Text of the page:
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Challengers in Taylor Mill Take Questions at Forum

In Taylor Mill, the four seats on the city commission are up for grabs. Three incumbents - Ed Kuehne, Dan Murray, and Roger Reis - are seeking reelection, while the fourth incumbent, Debby Kreimborg, is not on the ballot. Instead, her husband, Mark Kreimborg, the former mayor and Kenton County deputy judge/executive is running. 
Three other challengers gathered for a meet-and-greet at Knuk N Futz restaurant in Taylor Mill. Owner Kevin Novesl moderated the two-hour session. Candidates Sarah Frietch, Phil Peace, and Matthew Martin answered questions.
None of the other candidates attended, which led to much of the evening's comments being critical of the current administration. 
The first question was from Jim Hilbert, who said he would have walked up to the event because he lived so close, but there are no sidewalks. He asked when he would see sidewalks on Taylor Mill Road?
Matt Martin said since the taxes have been increased in other years he also wondered where the concrete was. He explained how he wanted to go door to door, but really did not like cutting through people's yards since there are no sidewalks in places. He theorized that the current commission kept the taxes the same this year because they realized they had competition this year, but in previous years they had raised the taxes.
Phil Peace told the audience the city received federal funding, but it comes with a lot of strings and usually no one knows when the money will be released. He did say, however, that money for things like sidewalks could come from increased development, which he was in favor of.  
Development was a recurring topic at the meet and greet.
Sarah Frietch echoed the other candidates in lamenting the raise in taxes in recent years and still no sidewalks. She brought up Edgewood and Crestview Hills and said they have sidewalks, but nothing is happening in Taylor Mill. She didn't like that families had to cross Pride Parkway in order to get to a sidewalk, and pointed out that cars go way too fast along the street. She also informed the audience that she thought there was not enough parking for Pride Park, and that discouraged people from coming to Taylor Mill to spend their dollars.
Vinnie Johnson, a retired Police Officer, spoke up next. "I have watched this city grow from literally nothing to what we have now," he said. "You all are talking more development. Will it have a positive or negative effect on the city?"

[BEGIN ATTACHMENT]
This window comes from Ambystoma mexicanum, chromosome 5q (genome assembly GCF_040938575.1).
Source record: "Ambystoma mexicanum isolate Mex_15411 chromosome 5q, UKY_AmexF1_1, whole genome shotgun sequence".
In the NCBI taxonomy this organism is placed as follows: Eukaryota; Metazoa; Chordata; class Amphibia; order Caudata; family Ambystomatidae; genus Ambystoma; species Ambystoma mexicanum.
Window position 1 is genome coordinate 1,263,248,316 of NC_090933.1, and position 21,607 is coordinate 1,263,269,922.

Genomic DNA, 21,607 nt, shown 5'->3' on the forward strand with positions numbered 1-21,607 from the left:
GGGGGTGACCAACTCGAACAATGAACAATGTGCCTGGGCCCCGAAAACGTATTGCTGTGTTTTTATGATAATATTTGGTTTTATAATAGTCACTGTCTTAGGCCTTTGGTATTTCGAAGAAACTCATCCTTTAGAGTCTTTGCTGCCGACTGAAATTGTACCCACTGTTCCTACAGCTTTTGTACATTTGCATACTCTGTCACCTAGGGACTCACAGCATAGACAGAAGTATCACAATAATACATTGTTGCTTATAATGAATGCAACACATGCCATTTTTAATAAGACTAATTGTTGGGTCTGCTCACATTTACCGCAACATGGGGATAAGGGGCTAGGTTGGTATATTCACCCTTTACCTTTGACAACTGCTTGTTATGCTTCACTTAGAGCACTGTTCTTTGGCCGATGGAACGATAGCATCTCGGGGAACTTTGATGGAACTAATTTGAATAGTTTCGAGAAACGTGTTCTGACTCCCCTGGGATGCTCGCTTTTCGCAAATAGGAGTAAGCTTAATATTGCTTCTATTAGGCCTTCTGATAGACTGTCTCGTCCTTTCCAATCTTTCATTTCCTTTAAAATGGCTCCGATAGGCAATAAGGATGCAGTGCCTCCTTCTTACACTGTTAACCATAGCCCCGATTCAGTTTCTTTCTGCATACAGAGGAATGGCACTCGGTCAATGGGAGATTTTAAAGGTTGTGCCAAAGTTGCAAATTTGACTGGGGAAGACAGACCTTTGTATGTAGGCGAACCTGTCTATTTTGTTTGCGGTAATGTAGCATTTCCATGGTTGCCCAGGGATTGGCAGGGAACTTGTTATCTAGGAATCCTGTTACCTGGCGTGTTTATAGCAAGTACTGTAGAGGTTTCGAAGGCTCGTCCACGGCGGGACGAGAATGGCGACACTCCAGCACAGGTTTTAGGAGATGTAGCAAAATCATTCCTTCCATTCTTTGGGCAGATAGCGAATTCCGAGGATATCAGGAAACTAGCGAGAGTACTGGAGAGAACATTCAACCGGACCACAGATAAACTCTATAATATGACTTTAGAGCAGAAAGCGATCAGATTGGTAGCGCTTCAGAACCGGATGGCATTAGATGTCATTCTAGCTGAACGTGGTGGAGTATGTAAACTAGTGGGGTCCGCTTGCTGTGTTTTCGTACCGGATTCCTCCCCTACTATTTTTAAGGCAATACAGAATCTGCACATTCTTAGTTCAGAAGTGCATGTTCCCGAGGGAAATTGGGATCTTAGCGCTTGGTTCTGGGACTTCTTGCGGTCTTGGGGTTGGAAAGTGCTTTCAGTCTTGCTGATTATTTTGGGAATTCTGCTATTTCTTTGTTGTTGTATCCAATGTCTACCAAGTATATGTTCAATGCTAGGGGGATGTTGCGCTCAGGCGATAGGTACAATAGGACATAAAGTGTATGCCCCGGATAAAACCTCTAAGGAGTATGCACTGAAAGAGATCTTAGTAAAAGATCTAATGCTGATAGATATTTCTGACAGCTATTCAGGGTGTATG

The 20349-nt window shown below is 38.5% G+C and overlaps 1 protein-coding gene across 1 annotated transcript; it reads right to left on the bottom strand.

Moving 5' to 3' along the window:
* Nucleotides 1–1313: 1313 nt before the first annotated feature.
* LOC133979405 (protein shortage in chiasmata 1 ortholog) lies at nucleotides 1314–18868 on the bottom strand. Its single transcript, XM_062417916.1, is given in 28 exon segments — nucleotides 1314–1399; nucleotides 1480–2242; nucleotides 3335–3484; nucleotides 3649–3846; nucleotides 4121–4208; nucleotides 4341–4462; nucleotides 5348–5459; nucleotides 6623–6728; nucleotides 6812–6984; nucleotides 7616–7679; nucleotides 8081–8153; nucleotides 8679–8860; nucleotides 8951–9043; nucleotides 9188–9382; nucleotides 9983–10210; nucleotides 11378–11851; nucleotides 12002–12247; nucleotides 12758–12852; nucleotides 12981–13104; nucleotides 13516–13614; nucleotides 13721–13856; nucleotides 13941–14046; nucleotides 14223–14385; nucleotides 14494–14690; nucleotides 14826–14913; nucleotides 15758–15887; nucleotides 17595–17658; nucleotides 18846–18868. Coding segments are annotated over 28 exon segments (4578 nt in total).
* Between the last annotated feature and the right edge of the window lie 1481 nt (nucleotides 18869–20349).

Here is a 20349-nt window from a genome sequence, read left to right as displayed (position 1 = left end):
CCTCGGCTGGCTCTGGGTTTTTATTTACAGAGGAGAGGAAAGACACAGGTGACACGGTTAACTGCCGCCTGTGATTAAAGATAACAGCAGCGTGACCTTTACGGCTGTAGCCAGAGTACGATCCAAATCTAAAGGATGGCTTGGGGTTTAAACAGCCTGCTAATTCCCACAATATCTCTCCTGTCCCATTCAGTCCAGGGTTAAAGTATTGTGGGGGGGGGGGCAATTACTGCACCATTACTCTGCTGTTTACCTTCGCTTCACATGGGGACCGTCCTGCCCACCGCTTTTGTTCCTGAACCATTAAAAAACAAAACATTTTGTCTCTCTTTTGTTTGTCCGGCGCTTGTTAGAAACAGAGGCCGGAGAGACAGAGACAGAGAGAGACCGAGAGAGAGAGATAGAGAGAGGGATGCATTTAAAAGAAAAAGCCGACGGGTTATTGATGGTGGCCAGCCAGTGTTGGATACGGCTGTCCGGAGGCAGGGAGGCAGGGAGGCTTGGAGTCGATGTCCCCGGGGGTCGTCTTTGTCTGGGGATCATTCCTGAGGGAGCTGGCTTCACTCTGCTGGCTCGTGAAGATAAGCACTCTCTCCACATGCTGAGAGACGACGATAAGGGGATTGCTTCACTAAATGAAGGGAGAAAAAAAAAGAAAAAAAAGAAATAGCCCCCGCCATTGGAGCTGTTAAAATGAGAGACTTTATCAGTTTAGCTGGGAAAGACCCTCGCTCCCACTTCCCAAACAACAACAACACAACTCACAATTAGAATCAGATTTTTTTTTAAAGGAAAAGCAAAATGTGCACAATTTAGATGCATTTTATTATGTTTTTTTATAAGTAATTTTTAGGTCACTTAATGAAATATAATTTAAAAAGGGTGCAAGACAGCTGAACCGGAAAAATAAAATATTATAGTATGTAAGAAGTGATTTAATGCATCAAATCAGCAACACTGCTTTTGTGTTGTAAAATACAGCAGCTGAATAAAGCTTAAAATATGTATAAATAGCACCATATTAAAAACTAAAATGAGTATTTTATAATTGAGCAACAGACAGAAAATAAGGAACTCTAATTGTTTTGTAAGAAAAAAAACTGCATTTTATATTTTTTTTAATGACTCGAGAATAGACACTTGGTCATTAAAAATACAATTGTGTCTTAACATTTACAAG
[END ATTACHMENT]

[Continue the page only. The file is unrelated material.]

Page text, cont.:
Phil Peace said he didn't want to throw the city's plan out, he wanted to tweak it. He said he wanted to keep the character of Taylor Mill.
"It is a good overall plan, but the execution is poor and the vision is cloudy," he stated. Peace has long done battle with the city over a proposed United Dairy Farmers gas station on a piece of property that he owns. 
Frietch said the zoning is not working by the interstate, and said the city lost out on acquiring a Chick-fil-A to Ft. Wright due to zoning. She pointed out that there is only one gas station, and zoning laws are so stringent that people have to drive to Latonia or Wilder to get cheaper gas.
Martin said a conference hotel is planned for part of the downtown zoning, DTM 4, and he couldn't envision a hotel like that in Taylor Mill. He brought up that developer Gary Holland has had zoning modified or adjusted for his vision, and said Holland is the only one who gets the breaks in the city. Holland developed the so-called "Trifecta" building that houses the new Graeter's, LaRosa's, and Skyline. 
Preferential treatment for some developers was a recurring theme.
Scott Smith asked what can be done to improve Pride Park, arguing that the equipment is in bad shape.
Peace quipped that there used to be a hole with an amphitheater and now there is just a hole.
Martin said in order to pay for more repairs, there has to be more revenue. Frietch said more revenue means the city could hire could be a few more maintenance guys. She also said more money would mean better lighting, or security lighting to discourage vandalism.
Dot Hungler said Church Street has a big hole in it and the city's solution so far was to put a cover over it. A lady from the same street complained that the city has not signed the lateral agreement from the Sanitation District, and therefore nobody wants to touch the sinkhole near her home. She said sewage will eventually back up into her house.